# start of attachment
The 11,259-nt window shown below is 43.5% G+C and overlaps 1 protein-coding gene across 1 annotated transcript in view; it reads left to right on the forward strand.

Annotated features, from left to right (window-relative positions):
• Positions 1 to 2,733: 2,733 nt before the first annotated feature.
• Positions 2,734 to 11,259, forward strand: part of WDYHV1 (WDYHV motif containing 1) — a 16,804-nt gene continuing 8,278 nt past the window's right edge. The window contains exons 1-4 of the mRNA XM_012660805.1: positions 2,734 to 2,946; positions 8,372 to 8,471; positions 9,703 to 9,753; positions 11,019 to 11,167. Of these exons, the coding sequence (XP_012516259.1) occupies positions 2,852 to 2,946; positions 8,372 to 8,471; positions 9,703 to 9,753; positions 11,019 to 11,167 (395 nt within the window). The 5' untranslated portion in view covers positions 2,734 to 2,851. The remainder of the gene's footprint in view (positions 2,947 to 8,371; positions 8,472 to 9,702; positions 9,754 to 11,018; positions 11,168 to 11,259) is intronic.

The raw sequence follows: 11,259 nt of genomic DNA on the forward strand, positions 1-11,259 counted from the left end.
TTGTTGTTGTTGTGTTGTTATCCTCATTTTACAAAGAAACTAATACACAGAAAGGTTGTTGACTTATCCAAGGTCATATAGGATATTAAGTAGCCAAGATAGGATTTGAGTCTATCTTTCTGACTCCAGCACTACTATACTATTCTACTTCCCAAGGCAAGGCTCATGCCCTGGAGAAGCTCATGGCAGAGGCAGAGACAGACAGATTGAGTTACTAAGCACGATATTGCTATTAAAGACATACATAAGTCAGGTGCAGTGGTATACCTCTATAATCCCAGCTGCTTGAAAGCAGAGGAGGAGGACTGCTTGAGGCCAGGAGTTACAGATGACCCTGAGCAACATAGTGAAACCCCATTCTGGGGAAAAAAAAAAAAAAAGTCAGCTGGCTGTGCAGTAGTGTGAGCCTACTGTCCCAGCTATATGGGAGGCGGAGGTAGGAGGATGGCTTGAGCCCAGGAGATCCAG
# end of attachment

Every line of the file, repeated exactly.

The 11,259-nt window shown below is 43.5% G+C and overlaps 1 protein-coding gene across 1 annotated transcript in view; it reads left to right on the forward strand.

Annotated features, from left to right (window-relative positions):
• Positions 1 to 2,733: 2,733 nt before the first annotated feature.
• Positions 2,734 to 11,259, forward strand: part of WDYHV1 (WDYHV motif containing 1) — a 16,804-nt gene continuing 8,278 nt past the window's right edge. The window contains exons 1-4 of the mRNA XM_012660805.1: positions 2,734 to 2,946; positions 8,372 to 8,471; positions 9,703 to 9,753; positions 11,019 to 11,167. Of these exons, the coding sequence (XP_012516259.1) occupies positions 2,852 to 2,946; positions 8,372 to 8,471; positions 9,703 to 9,753; positions 11,019 to 11,167 (395 nt within the window). The 5' untranslated portion in view covers positions 2,734 to 2,851. The remainder of the gene's footprint in view (positions 2,947 to 8,371; positions 8,472 to 9,702; positions 9,754 to 11,018; positions 11,168 to 11,259) is intronic.

The raw sequence follows: 11,259 nt of genomic DNA on the forward strand, positions 1-11,259 counted from the left end.
TTGTTGTTGTTGTGTTGTTATCCTCATTTTACAAAGAAACTAATACACAGAAAGGTTGTTGACTTATCCAAGGTCATATAGGATATTAAGTAGCCAAGATAGGATTTGAGTCTATCTTTCTGACTCCAGCACTACTATACTATTCTACTTCCCAAGGCAAGGCTCATGCCCTGGAGAAGCTCATGGCAGAGGCAGAGACAGACAGATTGAGTTACTAAGCACGATATTGCTATTAAAGACATACATAAGTCAGGTGCAGTGGTATACCTCTATAATCCCAGCTGCTTGAAAGCAGAGGAGGAGGACTGCTTGAGGCCAGGAGTTACAGATGACCCTGAGCAACATAGTGAAACCCCATTCTGGGGAAAAAAAAAAAAAAAGTCAGCTGGCTGTGCAGTAGTGTGAGCCTACTGTCCCAGCTATATGGGAGGCGGAGGTAGGAGGATGGCTTGAGCCCAGGAGATCCAG